React, Retract & Repeat: Ryan Lochte's Lie Says So Much About White Privilege

React, Retract & Repeat: Ryan Lochte's Lie Says So Much About White Privilege
Ryan Lochte Instagram

Ryan Lochte is the second most decorated U.S. Olympian Swimmer behind Michael Phelps.  Ryan Lochte is a famous American athlete.  Ryan Lochte is a white American male. Ryan Lochte is a liar.  In yet another instance of American millennial back tracking, Ryan Lochte and many of his peers are apologizing. The entitlement of millennial America combined with social media has created an environment of react and retract. We can have an immediate reaction to these types of stories and include any bias, racial stereotyping or plain ignorance because we can always apologize. 

Which is exactly what Ryan Lochte has did when claimed that he and three of his teammates were robbed at gunpoint in Rio. The story confirmed some of the worst fears about what we thought about Brazil. The story circulated quickly and Lochte was being viewed as a victim. We reacted accordingly, there's no way that Lochte couldn't have been robbed at gunpoint, it was inevitable. This was the same place where Brazilian first responders welcomed tourists at airports with signs that read "Welcome To Hell".  


In an interview with NBC's "Today" Lochte said, "They pulled out their guns, they told the other swimmers to get down on the ground — they got down on the ground. I refused, I was like we didn't do anything wrong, so — I'm not getting down on the ground." 

But footage from a closed circuit camera the night of the incident confirmed that Lochte was not telling the truth. Lochte along with his teammates Jack Conger, Gunnar Bentz and Jimmy Feigen, stopped at a gas station in Barra da Tijuca, a suburb of Rio. The US Swimmers, who were actually intoxicated after a night of partying, vandalized a gas station bathroom and were questioned by armed guards. The "robbery" was actually a payment for the damages and they gave their wallets to the security guards. So basically a group of frat boys got drunk left the club, couldn't find a bathroom, decided to throw a tantrum and were confronted about the damage. 

To complicate things further was the response of Rio Olympics Spokesman Mario Andrada. “We have to understand that these kids came here to have fun,” Andrada told reporters during a press conference.  “Let's give these kids a break Sometimes you make decisions that you later regret. They had fun, they made a mistake, life goes on."

Lochte is 32 years old and far from being a kid. He didn’t come to Rio to have fun, he was there to represent his country. Why was our first instinct to take the word of the white kids who were just "having fun?" What if the Brazilian Soccer team came to party in New York City and claimed they were robbed by some local thugs? What would that headline look like? The fact is whether it has something to do with class, race or culture we are prone to judge these types of incidents through a prism of bias. It's often after we realize that we're reacting poorly that we try and retract.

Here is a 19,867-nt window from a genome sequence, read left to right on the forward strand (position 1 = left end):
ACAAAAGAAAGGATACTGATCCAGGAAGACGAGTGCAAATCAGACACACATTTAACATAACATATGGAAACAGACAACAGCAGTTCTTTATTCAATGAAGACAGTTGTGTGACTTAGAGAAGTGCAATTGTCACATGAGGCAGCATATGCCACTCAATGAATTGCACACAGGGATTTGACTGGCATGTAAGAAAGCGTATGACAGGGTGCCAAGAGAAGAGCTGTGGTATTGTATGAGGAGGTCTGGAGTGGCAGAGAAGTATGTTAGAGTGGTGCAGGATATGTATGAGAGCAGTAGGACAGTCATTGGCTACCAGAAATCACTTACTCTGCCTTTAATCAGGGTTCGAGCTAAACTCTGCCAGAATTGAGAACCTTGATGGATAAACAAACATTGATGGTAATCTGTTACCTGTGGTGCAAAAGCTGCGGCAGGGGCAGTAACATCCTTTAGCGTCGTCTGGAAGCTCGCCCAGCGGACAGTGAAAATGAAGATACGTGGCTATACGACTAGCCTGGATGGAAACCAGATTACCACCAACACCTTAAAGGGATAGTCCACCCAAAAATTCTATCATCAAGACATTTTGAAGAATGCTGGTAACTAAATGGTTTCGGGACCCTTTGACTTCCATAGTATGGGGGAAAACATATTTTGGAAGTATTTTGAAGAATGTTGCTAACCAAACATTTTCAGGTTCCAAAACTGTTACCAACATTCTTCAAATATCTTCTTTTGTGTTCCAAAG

Let’s look at the effect the react and retract dynamic has on athletes of color. U.S. Olympic gymnast Gabby Douglas was publicly assassinated because she didn’t raise her hand to her heart during the American national anthem. One would think she committed an act of terrorism due to the public outrage. The public wasn’t quick to believe that DeAndre Jordan, DeMarcus Cousins and DeMar Derozan, members of the U.S. Men’s Basketball Team; accidentally found themselves in a brothel in Rio. Maybe that was a bad example but as bad as it is, it proves a point. Why did we suspect Cousins, Jordan and Derozan didn't really "accidentally" end up in a brothel? 

Screenshot via Instagram c/o @gabbydouglas 

There’s always an out clause, the ability to retract once we're made aware of our  politically incorrect bias. What follows is the usual, "let's not pull the race card" or "we're beyond race" and the token apology.  For some reason America has an obsession with public apologies as much as public shaming. Locthe, issued an apology via Instagram (which you read below) but it does not change the fact that he fabricated a story. The Olympic spirit calls for the competitors to put aside race, politics, sexual orientation and religion in an effort to unify under athletics. Lochte’s decision to fabricate a story about being robbed to avoid shame has caused more embarrassment than if he had come clean. The true shame is that we are still having these conversations in 2016. 

As of this writing, Ryan Lochte has apologized again (you can watch below) and he’s lost his sponsorship with Speedo.  The USOC Ceo has promised that there will be additional punishment levied towards Lochte and his teammates. When the next Ryan Lochte type incident happens how should we react? Are we satisfied with how Lochte's has fallen from grace since his admission?  Stay tuned for more as this story continues to develop. 

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